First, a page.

Mogadishu's unofficial ambulance service,
But the hospitals themselves are scenes of chaos with
patients huddled in filthy corridors. An acute
shortage of medicine and trained staff is exacerbated
by Kalashnikov-waving militia fighters commandeering
supplies and demanding priority treatment.
A temporary ceasefire between the two warring factions
ended at the weekend with renewed artillery, mortar
and rocket-propelled grenades pounding through the
city. Many of the rounds were fired indiscriminately
into civilian areas, claiming more lives and causing
The Keysane Hospital, the main treatment centre during
the present conflict, was itself hit by mortar rounds.
Four people, including a two-year-old boy and a
14-year-old girl, were among those killed. At another
hospital, the Medina, Sheikh Doon Salad Elmi shrugs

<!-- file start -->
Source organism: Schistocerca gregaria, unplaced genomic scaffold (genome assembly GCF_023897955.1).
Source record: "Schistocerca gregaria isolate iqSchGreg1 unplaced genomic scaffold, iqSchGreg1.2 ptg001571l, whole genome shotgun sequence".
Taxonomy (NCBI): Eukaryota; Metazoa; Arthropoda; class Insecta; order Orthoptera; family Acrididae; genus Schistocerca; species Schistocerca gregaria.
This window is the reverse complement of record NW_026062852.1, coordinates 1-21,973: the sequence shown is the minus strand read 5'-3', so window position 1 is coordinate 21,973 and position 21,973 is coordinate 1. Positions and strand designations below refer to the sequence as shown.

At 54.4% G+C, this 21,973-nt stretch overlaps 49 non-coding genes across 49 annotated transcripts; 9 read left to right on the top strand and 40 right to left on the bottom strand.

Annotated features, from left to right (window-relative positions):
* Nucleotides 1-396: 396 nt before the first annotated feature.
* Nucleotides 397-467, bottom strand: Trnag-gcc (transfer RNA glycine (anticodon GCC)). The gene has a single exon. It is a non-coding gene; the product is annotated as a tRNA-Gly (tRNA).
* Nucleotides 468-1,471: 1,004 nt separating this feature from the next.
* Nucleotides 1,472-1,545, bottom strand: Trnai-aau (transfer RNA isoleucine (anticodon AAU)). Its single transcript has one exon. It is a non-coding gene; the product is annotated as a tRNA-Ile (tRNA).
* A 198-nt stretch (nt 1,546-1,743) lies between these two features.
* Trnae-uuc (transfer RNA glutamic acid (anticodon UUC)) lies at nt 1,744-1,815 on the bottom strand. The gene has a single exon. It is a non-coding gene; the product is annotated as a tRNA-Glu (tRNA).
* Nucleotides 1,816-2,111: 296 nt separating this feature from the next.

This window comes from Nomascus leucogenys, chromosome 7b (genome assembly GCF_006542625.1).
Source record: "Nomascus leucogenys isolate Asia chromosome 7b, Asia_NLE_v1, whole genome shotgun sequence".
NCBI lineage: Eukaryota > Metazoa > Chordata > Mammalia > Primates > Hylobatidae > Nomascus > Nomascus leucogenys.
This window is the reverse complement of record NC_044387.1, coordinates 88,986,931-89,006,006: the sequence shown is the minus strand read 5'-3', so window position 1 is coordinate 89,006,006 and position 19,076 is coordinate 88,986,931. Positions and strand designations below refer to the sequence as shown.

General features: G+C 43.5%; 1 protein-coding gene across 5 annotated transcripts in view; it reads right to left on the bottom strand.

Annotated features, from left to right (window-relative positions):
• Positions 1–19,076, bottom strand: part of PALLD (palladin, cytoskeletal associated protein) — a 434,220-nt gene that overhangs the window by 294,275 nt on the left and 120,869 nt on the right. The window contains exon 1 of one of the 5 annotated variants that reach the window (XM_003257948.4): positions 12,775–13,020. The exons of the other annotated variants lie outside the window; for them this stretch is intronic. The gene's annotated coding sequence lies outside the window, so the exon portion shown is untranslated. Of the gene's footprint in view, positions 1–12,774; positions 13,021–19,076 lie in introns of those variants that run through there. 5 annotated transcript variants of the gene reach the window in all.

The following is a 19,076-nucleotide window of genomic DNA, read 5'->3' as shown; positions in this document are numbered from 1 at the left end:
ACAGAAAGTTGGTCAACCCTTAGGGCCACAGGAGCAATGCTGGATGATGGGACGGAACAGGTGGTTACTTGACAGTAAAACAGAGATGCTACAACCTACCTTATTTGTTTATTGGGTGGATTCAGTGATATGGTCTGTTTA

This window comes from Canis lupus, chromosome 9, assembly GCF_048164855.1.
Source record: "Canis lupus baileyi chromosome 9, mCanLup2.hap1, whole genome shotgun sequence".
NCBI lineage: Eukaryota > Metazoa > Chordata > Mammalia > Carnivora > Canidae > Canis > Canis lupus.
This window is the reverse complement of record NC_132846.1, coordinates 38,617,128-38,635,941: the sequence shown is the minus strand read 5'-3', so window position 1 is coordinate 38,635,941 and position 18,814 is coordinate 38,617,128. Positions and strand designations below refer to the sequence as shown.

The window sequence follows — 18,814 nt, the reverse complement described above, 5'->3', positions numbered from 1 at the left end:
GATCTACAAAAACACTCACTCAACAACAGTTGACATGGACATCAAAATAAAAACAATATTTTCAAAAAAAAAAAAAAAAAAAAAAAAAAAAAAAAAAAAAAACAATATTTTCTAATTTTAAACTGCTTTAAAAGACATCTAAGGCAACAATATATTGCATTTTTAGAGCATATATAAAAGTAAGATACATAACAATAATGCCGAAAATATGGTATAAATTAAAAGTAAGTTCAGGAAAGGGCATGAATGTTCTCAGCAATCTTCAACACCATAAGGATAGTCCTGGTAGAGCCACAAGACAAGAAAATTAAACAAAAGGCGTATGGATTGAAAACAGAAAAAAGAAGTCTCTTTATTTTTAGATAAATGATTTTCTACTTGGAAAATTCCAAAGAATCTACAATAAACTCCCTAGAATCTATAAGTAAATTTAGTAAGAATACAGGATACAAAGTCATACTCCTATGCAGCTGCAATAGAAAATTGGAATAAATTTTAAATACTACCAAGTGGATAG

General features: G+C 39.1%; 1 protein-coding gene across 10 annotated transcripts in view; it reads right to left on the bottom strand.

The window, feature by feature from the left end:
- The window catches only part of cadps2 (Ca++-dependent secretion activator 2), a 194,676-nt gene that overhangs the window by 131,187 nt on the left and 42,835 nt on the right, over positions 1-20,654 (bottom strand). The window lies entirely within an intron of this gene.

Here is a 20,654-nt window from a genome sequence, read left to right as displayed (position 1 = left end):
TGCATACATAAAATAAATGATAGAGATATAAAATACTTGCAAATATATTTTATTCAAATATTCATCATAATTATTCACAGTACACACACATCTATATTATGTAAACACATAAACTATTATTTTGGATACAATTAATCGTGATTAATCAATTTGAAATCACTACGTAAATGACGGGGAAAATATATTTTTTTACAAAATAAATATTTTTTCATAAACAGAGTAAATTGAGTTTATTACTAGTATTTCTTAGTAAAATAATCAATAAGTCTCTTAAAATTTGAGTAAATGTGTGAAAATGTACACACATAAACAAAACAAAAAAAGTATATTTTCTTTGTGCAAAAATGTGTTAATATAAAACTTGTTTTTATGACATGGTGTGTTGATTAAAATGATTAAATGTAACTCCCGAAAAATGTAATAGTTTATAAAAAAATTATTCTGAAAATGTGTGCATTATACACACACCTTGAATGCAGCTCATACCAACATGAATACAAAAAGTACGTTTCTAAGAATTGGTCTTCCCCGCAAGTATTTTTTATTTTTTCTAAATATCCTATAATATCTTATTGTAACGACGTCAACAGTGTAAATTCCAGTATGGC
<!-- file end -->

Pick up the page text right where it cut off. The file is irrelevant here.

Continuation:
his shoulders wearily. "We are finding it very hard to
cope with the huge number of wounded. There are more
than 100 of them at the hospital. A 24-year-old boy
who had a bullet lodged in his brain just died in
front of me. I could do nothing to save him."
Out in the pot-holed streets, rival militia fighters
roar along on their gun-mounted "technicals",
Somalia's infamous four-wheel-drive war wagons, the
pickups churning up billowing clouds of dust, trading
fire from machine guns and rocket-propelled-grenade
launchers. They seldom hit each other, but civilians
are often shot.
But most of the destruction inflicted in the latest
bout of fighting has been through the use of heavy
artillery and mortars in an urban landscape of
condensed and crumbling housing. "I saw five bodies
lying near the road to the airport," said Mohammed
Lamane. "They were there for days, and people fear to
be attacked when collecting them."
Isa Mohammed Gul, 60, fled from his home with his
family of 14 after nights of pulverising bombardment.
"I said to my wife that if we stay for one more night,
surely we will die," he said. "So we just ran away the
next day, leaving everything behind. We had no other
choice." Mr Gul's sister has been killed and he is now
frantically trying to find her children and get them
out of the city.
Others, especially the elderly and the infirm, are not